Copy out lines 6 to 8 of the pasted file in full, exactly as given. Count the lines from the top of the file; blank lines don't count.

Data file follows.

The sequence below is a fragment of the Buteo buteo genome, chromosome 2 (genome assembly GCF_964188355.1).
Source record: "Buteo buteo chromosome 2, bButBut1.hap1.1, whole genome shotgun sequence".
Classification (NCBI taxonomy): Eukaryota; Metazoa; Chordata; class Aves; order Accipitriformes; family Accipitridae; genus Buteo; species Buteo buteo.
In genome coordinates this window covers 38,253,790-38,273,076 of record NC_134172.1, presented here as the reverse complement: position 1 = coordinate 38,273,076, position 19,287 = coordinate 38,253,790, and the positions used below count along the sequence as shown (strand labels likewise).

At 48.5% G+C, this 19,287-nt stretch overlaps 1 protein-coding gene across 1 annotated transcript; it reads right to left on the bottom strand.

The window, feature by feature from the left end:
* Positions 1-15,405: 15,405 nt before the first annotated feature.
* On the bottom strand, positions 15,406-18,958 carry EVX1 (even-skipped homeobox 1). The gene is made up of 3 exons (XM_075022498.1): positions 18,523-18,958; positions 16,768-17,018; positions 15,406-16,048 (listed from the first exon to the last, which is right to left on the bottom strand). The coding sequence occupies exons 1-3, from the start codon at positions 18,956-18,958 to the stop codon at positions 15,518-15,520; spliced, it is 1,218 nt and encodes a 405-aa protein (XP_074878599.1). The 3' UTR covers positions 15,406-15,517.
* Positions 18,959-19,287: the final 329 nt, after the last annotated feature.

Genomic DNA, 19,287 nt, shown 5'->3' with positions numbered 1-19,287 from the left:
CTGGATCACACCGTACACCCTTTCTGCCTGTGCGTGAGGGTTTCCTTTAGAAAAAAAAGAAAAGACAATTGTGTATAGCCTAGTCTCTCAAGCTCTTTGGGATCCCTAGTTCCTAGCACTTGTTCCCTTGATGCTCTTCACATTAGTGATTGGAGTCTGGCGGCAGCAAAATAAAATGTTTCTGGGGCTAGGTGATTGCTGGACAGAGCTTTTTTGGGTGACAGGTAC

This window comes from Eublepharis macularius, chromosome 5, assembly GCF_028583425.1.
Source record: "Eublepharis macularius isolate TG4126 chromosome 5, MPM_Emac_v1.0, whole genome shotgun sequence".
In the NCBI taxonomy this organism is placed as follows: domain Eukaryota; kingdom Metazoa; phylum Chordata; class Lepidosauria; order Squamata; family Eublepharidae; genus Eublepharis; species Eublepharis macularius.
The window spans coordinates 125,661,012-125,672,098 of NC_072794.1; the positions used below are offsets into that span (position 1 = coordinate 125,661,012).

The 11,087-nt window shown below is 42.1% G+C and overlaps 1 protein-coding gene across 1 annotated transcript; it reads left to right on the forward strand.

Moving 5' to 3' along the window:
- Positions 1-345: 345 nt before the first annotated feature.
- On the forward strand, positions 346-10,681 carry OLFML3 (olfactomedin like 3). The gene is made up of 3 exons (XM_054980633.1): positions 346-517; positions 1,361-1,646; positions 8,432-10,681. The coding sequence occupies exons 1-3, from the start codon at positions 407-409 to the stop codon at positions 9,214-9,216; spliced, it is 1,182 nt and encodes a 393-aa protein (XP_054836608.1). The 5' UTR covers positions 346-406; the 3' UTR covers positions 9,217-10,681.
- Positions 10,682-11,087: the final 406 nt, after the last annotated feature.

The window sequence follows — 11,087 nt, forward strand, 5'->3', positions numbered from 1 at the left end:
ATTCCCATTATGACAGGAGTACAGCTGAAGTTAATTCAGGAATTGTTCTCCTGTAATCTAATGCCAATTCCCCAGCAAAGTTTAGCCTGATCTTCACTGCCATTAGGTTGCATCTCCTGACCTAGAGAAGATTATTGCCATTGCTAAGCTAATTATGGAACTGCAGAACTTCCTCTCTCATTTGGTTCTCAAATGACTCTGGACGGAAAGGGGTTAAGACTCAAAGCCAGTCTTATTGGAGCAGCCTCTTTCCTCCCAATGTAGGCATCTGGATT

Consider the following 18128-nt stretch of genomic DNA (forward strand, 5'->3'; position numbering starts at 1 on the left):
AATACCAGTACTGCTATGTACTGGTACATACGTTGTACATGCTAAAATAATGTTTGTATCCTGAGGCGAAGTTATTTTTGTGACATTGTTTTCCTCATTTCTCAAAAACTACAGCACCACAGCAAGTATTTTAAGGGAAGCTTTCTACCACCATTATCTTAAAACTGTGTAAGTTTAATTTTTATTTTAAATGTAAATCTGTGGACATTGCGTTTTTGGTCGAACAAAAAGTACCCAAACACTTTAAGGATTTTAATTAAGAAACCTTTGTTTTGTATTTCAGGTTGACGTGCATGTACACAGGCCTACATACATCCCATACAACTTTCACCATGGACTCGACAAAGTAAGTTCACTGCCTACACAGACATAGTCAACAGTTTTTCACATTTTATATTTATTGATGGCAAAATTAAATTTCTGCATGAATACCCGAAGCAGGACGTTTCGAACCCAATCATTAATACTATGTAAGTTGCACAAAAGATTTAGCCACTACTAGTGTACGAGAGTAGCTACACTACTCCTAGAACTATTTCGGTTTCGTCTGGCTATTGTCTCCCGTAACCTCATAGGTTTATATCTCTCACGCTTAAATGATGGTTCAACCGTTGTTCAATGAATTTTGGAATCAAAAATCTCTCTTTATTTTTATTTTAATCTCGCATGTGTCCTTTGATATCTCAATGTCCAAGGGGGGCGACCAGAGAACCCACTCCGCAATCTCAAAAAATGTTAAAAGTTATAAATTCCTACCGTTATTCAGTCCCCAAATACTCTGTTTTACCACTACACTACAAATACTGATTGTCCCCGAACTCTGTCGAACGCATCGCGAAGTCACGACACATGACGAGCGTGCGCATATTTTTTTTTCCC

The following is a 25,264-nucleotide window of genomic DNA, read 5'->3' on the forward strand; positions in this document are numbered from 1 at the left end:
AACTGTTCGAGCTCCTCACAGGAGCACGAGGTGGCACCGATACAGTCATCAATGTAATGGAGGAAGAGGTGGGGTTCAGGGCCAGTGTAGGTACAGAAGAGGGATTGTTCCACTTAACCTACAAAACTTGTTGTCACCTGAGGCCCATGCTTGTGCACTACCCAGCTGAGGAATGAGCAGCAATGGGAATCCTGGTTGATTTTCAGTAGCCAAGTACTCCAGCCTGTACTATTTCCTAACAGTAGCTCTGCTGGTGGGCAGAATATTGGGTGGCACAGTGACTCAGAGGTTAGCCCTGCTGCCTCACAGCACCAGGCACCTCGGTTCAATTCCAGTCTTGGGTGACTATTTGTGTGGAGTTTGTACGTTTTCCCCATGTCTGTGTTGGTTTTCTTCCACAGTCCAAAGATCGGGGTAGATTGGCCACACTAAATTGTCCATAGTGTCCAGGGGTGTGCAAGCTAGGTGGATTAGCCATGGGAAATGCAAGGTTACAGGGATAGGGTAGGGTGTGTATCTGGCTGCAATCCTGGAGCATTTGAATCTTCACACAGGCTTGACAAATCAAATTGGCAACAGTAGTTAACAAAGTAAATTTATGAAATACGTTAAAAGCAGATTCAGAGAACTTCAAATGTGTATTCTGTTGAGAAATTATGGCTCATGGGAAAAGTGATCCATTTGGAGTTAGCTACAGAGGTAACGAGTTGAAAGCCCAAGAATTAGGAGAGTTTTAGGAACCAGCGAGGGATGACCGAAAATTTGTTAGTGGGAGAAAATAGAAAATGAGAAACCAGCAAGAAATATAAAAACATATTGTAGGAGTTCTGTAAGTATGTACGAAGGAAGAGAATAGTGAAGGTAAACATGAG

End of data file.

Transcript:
The window, feature by feature from the left end:
* Positions 1-15,405: 15,405 nt before the first annotated feature.
* On the bottom strand, positions 15,406-18,958 carry EVX1 (even-skipped homeobox 1). The gene is made up of 3 exons (XM_075022498.1): positions 18,523-18,958; positions 16,768-17,018; positions 15,406-16,048 (listed from the first exon to the last, which is right to left on the bottom strand). The coding sequence occupies exons 1-3, from the start codon at positions 18,956-18,958 to the stop codon at positions 15,518-15,520; spliced, it is 1,218 nt and encodes a 405-aa protein (XP_074878599.1). The 3' UTR covers positions 15,406-15,517.